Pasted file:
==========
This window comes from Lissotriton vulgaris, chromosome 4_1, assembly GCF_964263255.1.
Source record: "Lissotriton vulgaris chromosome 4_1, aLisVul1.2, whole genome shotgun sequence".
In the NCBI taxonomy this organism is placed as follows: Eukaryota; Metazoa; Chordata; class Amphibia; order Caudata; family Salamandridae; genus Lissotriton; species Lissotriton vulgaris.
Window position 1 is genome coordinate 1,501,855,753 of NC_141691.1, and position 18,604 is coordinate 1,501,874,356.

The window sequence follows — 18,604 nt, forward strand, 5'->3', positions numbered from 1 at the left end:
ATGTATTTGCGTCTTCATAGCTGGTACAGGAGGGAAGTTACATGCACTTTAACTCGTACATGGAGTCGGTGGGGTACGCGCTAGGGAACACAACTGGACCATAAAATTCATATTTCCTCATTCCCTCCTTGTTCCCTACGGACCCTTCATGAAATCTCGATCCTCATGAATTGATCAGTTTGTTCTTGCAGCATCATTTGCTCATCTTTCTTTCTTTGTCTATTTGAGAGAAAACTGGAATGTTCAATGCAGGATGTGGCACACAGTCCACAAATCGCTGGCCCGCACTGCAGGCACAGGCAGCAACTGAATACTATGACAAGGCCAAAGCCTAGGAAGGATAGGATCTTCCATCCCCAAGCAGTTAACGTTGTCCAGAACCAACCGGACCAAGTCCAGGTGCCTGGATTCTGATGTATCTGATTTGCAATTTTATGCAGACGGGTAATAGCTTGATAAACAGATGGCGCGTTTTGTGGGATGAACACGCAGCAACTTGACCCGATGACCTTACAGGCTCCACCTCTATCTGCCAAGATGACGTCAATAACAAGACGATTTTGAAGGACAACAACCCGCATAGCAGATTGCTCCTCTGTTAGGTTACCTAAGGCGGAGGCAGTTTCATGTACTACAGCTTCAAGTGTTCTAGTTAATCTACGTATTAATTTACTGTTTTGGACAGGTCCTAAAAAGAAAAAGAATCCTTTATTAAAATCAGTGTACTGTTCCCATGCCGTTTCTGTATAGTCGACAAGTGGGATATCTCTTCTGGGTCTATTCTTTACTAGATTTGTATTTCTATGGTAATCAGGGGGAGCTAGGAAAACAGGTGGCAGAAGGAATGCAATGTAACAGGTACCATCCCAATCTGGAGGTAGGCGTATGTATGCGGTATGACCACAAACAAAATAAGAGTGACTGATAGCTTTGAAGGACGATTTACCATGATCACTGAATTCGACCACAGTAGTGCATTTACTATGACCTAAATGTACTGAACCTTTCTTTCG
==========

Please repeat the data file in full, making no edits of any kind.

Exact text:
This window comes from Lissotriton vulgaris, chromosome 4_1, assembly GCF_964263255.1.
Source record: "Lissotriton vulgaris chromosome 4_1, aLisVul1.2, whole genome shotgun sequence".
In the NCBI taxonomy this organism is placed as follows: Eukaryota; Metazoa; Chordata; class Amphibia; order Caudata; family Salamandridae; genus Lissotriton; species Lissotriton vulgaris.
Window position 1 is genome coordinate 1,501,855,753 of NC_141691.1, and position 18,604 is coordinate 1,501,874,356.

The window sequence follows — 18,604 nt, forward strand, 5'->3', positions numbered from 1 at the left end:
ATGTATTTGCGTCTTCATAGCTGGTACAGGAGGGAAGTTACATGCACTTTAACTCGTACATGGAGTCGGTGGGGTACGCGCTAGGGAACACAACTGGACCATAAAATTCATATTTCCTCATTCCCTCCTTGTTCCCTACGGACCCTTCATGAAATCTCGATCCTCATGAATTGATCAGTTTGTTCTTGCAGCATCATTTGCTCATCTTTCTTTCTTTGTCTATTTGAGAGAAAACTGGAATGTTCAATGCAGGATGTGGCACACAGTCCACAAATCGCTGGCCCGCACTGCAGGCACAGGCAGCAACTGAATACTATGACAAGGCCAAAGCCTAGGAAGGATAGGATCTTCCATCCCCAAGCAGTTAACGTTGTCCAGAACCAACCGGACCAAGTCCAGGTGCCTGGATTCTGATGTATCTGATTTGCAATTTTATGCAGACGGGTAATAGCTTGATAAACAGATGGCGCGTTTTGTGGGATGAACACGCAGCAACTTGACCCGATGACCTTACAGGCTCCACCTCTATCTGCCAAGATGACGTCAATAACAAGACGATTTTGAAGGACAACAACCCGCATAGCAGATTGCTCCTCTGTTAGGTTACCTAAGGCGGAGGCAGTTTCATGTACTACAGCTTCAAGTGTTCTAGTTAATCTACGTATTAATTTACTGTTTTGGACAGGTCCTAAAAAGAAAAAGAATCCTTTATTAAAATCAGTGTACTGTTCCCATGCCGTTTCTGTATAGTCGACAAGTGGGATATCTCTTCTGGGTCTATTCTTTACTAGATTTGTATTTCTATGGTAATCAGGGGGAGCTAGGAAAACAGGTGGCAGAAGGAATGCAATGTAACAGGTACCATCCCAATCTGGAGGTAGGCGTATGTATGCGGTATGACCACAAACAAAATAAGAGTGACTGATAGCTTTGAAGGACGATTTACCATGATCACTGAATTCGACCACAGTAGTGCATTTACTATGACCTAAATGTACTGAACCTTTCTTTCG